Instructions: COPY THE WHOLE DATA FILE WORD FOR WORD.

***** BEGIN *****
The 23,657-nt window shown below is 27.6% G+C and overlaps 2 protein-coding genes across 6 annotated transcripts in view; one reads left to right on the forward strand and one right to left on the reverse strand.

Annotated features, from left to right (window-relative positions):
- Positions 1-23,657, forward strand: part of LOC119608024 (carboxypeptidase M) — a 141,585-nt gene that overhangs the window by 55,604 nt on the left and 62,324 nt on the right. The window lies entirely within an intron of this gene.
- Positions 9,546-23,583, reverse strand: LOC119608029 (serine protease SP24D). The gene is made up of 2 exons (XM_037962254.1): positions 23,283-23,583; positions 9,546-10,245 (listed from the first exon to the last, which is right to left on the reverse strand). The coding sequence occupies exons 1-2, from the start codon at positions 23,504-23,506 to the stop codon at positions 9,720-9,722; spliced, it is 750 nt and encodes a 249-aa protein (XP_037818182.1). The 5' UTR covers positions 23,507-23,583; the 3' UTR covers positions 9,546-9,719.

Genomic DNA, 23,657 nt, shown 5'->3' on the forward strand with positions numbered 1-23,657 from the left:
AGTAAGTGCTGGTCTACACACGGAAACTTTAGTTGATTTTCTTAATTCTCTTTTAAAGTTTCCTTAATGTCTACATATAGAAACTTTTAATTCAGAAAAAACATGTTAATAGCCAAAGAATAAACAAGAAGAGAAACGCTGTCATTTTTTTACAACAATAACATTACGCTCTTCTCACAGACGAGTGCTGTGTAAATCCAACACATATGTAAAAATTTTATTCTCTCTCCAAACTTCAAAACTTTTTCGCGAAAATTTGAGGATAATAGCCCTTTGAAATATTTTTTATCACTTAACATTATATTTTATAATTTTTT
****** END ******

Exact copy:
The 23,657-nt window shown below is 27.6% G+C and overlaps 2 protein-coding genes across 6 annotated transcripts in view; one reads left to right on the forward strand and one right to left on the reverse strand.

Annotated features, from left to right (window-relative positions):
- Positions 1-23,657, forward strand: part of LOC119608024 (carboxypeptidase M) — a 141,585-nt gene that overhangs the window by 55,604 nt on the left and 62,324 nt on the right. The window lies entirely within an intron of this gene.
- Positions 9,546-23,583, reverse strand: LOC119608029 (serine protease SP24D). The gene is made up of 2 exons (XM_037962254.1): positions 23,283-23,583; positions 9,546-10,245 (listed from the first exon to the last, which is right to left on the reverse strand). The coding sequence occupies exons 1-2, from the start codon at positions 23,504-23,506 to the stop codon at positions 9,720-9,722; spliced, it is 750 nt and encodes a 249-aa protein (XP_037818182.1). The 5' UTR covers positions 23,507-23,583; the 3' UTR covers positions 9,546-9,719.

Genomic DNA, 23,657 nt, shown 5'->3' on the forward strand with positions numbered 1-23,657 from the left:
AGTAAGTGCTGGTCTACACACGGAAACTTTAGTTGATTTTCTTAATTCTCTTTTAAAGTTTCCTTAATGTCTACATATAGAAACTTTTAATTCAGAAAAAACATGTTAATAGCCAAAGAATAAACAAGAAGAGAAACGCTGTCATTTTTTTACAACAATAACATTACGCTCTTCTCACAGACGAGTGCTGTGTAAATCCAACACATATGTAAAAATTTTATTCTCTCTCCAAACTTCAAAACTTTTTCGCGAAAATTTGAGGATAATAGCCCTTTGAAATATTTTTTATCACTTAACATTATATTTTATAATTTTTT